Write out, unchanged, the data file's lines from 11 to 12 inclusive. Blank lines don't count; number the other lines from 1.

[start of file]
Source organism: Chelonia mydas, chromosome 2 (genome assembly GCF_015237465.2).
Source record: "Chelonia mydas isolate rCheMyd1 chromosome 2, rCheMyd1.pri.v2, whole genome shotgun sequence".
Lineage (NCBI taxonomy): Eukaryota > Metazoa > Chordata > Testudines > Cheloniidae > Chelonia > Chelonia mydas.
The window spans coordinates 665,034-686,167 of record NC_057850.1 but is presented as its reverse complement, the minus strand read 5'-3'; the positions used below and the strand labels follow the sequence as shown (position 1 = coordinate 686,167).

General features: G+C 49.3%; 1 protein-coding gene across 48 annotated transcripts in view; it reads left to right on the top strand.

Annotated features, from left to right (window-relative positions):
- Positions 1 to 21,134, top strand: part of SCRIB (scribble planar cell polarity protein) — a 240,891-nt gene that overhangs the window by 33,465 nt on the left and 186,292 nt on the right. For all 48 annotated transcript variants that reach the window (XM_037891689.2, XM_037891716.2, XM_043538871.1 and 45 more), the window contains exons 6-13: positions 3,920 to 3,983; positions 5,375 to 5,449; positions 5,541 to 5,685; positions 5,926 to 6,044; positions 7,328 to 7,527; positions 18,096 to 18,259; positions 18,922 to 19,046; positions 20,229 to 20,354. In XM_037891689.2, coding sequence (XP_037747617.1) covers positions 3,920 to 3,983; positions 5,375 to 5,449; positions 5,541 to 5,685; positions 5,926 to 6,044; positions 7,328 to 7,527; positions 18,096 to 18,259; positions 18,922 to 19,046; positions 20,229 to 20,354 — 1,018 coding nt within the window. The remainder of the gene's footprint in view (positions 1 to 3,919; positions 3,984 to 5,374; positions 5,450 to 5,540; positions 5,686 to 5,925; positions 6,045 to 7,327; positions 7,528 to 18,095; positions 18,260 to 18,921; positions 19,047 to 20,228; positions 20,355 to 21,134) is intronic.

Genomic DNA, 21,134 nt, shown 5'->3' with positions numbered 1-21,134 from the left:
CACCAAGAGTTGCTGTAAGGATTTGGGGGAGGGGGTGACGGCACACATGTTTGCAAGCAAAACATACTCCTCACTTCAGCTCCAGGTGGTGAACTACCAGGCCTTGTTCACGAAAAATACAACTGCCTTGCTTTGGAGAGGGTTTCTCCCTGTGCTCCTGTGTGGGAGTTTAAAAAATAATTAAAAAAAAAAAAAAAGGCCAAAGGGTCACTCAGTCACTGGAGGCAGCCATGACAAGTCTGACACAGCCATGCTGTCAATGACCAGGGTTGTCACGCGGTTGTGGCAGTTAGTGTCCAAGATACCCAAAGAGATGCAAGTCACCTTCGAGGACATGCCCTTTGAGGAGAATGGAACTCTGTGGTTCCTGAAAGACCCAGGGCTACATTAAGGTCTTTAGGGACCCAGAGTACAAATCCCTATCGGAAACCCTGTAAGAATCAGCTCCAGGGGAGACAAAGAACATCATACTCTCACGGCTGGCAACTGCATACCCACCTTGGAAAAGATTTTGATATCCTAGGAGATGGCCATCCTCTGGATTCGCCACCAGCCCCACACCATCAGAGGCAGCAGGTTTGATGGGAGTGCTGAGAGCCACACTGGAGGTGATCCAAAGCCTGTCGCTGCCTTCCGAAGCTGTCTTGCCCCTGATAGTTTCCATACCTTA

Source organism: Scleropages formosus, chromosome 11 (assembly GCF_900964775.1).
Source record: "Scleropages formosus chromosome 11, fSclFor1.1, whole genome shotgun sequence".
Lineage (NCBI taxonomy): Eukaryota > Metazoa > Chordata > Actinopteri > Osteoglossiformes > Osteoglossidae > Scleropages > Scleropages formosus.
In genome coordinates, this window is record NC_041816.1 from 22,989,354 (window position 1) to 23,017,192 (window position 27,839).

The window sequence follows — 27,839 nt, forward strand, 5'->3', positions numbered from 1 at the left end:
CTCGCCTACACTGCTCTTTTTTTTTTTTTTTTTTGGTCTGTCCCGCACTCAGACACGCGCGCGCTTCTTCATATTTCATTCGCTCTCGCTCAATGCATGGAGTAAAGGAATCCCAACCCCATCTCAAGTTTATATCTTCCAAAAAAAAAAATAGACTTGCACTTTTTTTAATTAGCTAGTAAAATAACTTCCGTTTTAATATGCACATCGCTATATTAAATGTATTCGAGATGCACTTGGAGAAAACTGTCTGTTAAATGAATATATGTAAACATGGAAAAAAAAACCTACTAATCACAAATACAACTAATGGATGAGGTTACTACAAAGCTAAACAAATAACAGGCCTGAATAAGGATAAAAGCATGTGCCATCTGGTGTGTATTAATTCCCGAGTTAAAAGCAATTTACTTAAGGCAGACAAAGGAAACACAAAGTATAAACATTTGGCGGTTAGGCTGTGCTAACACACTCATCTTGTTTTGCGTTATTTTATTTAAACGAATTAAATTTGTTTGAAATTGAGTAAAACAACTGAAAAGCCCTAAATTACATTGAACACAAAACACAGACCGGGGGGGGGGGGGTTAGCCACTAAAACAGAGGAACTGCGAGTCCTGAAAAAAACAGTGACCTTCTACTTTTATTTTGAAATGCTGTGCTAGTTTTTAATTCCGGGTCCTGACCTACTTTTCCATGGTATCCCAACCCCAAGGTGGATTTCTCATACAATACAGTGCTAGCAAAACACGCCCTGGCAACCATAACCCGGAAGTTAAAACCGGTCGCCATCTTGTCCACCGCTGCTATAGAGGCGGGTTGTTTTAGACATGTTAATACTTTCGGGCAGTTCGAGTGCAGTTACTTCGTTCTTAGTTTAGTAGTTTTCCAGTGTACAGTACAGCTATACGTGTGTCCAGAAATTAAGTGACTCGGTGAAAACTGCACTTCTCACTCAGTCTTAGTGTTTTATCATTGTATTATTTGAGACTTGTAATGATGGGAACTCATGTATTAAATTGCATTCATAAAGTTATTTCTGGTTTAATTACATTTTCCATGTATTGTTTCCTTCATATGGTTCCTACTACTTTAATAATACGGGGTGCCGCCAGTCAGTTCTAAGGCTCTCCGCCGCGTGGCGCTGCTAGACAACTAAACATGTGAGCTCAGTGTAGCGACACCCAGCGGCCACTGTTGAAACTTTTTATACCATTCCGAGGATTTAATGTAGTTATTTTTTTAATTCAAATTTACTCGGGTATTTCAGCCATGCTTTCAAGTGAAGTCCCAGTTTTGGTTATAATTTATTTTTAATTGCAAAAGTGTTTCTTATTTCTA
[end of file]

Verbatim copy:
Source record: "Scleropages formosus chromosome 11, fSclFor1.1, whole genome shotgun sequence".
Lineage (NCBI taxonomy): Eukaryota > Metazoa > Chordata > Actinopteri > Osteoglossiformes > Osteoglossidae > Scleropages > Scleropages formosus.